Chinese state media published a graphic video on Monday showing a man doused in liquid and set on fire in Hong Kong, claiming — citing the Hong Kong police force — that protesters set him on fire for defending the Communist Party.
Reports have not identified the man or the attackers. Independent news outlets in Hong Kong — including broadcaster RTHK and the Hong Kong Free Press (HKFP) — have verified the video.
The incident reportedly took place on Monday in the Ma On Shan neighborhood of Hong Kong. A man appears visibly bleeding on a footbridge, indicating he had already engaged in some conflict, and yelling at someone offscreen. A woman tries to clean up some of the blood on his chest. As he approaches a man arguing, someone off camera splashes the man in a liquid and sets him on fire, causing a burst of flames.
[Warning: Graphic images]
According to RTHK, the victim is currently in the hospital in critical condition. The RTHK translation of the video indicates that the man was yelling at a crowd that “they are not Chinese, and that they are actually British.” The Asian outlet Coconuts added that some social media videos of the attack caught the off-camera attackers yelling “fuck your mom” and “go back,” presumably to China.
Protesters have caught Chinese citizens violently attacking them in an attempt to silence the protest movement on multiple occasions. Last month, police arrested Chinese citizen Liu Guosheng for stabbing a teen protester in the neck and abdomen. Last week, a Mandarin speaker (Hong Kong’s main language is Cantonese) bit off pro-democracy district councillor Andrew Chiu’s ear.
Other anti-Hong Kong violent criminals who some have suspected of having ties to Beijing include a man who brandished a razor while shirtless at teen protesters in September and many of the white-clad mobs that have attacked protesters since the movement began in June.
The police blamed “rioters,” the word typically used for the pro-democracy Hong Kong protest movement, for setting the man on fire on Monday.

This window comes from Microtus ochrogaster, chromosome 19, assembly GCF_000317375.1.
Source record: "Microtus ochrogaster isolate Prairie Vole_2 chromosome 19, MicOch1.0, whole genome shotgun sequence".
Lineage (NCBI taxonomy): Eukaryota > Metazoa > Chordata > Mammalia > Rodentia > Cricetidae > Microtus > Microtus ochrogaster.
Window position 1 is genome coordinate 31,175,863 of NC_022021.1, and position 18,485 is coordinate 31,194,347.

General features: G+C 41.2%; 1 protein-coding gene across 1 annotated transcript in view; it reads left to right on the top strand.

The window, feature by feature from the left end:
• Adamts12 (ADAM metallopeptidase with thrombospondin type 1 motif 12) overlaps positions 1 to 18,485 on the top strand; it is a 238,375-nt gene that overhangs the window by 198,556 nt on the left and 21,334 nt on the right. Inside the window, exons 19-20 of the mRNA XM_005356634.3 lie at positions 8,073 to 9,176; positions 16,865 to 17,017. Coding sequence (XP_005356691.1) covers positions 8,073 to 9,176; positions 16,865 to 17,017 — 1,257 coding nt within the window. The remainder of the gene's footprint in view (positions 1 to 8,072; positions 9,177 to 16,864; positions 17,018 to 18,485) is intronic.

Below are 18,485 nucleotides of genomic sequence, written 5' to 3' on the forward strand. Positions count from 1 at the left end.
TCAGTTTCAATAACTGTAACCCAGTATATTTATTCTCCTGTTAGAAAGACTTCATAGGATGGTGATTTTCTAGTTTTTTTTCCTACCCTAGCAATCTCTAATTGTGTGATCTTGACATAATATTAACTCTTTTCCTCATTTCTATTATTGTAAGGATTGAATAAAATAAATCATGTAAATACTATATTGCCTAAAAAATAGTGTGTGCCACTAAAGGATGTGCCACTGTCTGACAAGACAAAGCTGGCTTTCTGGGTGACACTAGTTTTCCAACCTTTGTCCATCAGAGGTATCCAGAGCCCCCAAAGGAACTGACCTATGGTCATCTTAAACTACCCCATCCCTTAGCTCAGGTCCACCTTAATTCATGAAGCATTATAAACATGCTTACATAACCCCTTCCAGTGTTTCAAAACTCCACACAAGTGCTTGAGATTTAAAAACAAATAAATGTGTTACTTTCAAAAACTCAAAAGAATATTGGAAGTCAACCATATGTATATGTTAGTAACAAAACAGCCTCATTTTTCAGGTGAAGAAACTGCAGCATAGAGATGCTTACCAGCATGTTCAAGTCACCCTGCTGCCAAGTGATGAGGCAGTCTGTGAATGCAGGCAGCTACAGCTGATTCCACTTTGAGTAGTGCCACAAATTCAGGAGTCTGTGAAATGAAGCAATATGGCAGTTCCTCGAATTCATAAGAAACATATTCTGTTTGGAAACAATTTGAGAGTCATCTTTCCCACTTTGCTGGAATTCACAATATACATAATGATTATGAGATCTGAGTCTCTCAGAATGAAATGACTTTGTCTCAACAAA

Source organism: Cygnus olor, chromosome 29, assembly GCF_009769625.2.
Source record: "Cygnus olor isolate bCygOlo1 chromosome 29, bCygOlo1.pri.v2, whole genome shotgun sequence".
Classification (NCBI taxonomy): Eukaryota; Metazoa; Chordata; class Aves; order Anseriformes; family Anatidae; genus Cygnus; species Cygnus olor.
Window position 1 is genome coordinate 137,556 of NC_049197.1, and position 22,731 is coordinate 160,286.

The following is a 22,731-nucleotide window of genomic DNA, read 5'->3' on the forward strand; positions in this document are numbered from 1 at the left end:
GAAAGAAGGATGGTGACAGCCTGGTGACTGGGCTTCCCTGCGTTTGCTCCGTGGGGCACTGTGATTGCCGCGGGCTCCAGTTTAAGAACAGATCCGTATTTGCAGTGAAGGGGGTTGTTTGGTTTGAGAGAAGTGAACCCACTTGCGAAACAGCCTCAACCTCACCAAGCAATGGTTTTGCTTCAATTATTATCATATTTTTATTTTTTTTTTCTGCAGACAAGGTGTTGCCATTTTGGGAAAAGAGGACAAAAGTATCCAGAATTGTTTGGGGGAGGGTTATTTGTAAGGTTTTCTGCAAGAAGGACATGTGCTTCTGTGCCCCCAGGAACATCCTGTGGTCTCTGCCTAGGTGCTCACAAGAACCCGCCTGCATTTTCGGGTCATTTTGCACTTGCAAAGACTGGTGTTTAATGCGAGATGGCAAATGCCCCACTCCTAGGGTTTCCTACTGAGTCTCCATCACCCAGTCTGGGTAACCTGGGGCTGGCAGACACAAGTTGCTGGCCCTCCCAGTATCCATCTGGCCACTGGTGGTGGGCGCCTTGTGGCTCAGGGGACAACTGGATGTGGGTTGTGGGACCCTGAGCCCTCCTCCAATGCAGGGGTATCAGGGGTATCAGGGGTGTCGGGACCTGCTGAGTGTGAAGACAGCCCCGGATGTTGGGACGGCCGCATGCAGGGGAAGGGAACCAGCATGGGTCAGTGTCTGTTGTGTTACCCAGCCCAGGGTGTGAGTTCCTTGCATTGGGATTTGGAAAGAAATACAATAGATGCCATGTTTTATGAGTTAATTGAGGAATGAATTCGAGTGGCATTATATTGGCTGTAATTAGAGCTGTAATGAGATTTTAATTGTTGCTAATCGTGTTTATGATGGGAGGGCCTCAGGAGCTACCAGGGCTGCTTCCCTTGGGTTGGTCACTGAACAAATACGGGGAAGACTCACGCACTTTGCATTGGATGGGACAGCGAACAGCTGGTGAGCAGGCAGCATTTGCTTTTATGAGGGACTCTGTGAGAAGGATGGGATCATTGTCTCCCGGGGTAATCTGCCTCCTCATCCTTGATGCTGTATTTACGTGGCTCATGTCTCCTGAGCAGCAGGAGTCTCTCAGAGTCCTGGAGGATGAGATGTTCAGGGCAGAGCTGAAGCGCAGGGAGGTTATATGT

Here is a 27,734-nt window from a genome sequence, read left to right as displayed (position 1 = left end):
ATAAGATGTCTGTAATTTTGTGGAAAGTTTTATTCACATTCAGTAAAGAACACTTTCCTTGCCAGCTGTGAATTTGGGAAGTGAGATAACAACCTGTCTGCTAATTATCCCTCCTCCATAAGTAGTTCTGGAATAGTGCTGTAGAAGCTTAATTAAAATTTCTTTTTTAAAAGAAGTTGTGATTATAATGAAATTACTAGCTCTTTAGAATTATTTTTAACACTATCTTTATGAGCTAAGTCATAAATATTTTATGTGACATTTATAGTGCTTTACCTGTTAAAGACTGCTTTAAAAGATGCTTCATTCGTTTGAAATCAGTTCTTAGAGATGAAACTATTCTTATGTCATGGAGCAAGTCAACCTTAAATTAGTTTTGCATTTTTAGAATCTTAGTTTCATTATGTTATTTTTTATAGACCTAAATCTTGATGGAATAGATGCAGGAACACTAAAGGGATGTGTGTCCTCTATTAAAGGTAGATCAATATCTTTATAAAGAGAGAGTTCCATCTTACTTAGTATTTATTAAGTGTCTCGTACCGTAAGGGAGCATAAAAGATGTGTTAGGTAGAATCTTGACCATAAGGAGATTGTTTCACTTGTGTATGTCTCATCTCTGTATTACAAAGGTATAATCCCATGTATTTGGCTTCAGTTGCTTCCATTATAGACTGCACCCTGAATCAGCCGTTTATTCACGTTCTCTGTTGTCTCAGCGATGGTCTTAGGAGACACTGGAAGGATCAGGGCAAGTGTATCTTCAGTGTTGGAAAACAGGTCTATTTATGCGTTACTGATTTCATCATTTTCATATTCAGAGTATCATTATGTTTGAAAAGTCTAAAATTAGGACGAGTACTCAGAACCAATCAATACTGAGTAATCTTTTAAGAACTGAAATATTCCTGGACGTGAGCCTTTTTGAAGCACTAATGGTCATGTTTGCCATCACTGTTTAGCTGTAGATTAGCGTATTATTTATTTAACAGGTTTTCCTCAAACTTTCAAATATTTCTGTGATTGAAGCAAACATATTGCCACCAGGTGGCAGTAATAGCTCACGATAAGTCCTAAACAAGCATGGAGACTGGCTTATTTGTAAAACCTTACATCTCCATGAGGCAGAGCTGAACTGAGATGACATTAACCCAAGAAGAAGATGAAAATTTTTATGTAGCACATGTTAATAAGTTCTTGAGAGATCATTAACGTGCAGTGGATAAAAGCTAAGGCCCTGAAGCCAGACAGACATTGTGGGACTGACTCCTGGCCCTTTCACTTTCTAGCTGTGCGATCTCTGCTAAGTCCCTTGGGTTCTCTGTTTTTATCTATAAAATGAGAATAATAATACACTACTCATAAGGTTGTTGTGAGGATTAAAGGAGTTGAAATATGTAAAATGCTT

“In the most shocking incident, some rioters poured flammable liquid onto a person and set him on fire,” police spokesman John Tse told reporters on Monday, according to the HKFP. The man had reportedly “chased the rioters” before “he was beaten up and set on fire.”
The Chinese communist propaganda outlet Global Times claimed that, contra reports that he was yelling at the protesters they were not Chinese, he “chanted, ‘we are all Chinese’ [when] a black-clad rioter poured an inflammable substance on the victim and lit him as he expressed different views.”
Monday was a particularly violent day for Hong Kong. In addition to the fire attack, police reportedly opened fire on unarmed protesters, critically injuring at least one person, a 21-year-old identified as “Chow,” and hitting another. The unnamed victim reportedly suffered significant damage in his liver and kidney after being shot at close range. Chow is reportedly recovering from surgery and is expected to live.
The Global Times claimed the shootings were necessary because protesters are “rampaging to destroy the city.”
“Police dismissed online rumors that police management had ordered frontline officers to recklessly use their firearms in today’s operations. Police clarifies that this allegation is totally false and malicious,” the Beijing mouthpiece claimed. “Police has strict guidelines and orders regarding the use of firearms.”
The Global Times referred to Chow as a “rioter.”
There is no evidence that Chow was a protester.
“From what I understand, Chow was just walking past [the venue] with other classmates. If he can be charged with unlawful assembly just because he was passing by, I think this is too serious and unscrupulous,” attorney and former lawmaker Andrew Cheng Kar-foo told the South China Morning Post. He was reportedly walking to visit a “Lennon wall” — a mural of sticky notes that has become an icon of the protests — suggesting he was sympathetic to them.
Millions of Hong Kong residents have taken to the streets continuously since June, first in response to a proposed law allowing the Chinese Communist Party to extradite anyone in the city, and later generally demanding China stop illegally infringing on the governance of the city. The policy the governs Hong Kong, “One Country, Two Systems,” prevents China from imposing communism on Hong Kong.
The protest movement is demanding the direct election of lawmakers, freedom for political prisoners, an independent investigation into police brutality, and an end to referring to the protests as “riots.” The protesters also demanded the Hong Kong government fully withdraw the extradition bill, which it has done.
The current escalation on the streets of Hong Kong followed the mysterious death of 22-year-old Alex Chow, who reportedly fell from the third to the second floor of a car garage last week. Some reports suggest that Chow ran into the car garage to avoid the rampant use of police tear gas, but police have offered no clarifying evidence on what happened to the student. Many protesters believe police brutality killed him, even though there is no evidence he was protesting at the time of his death.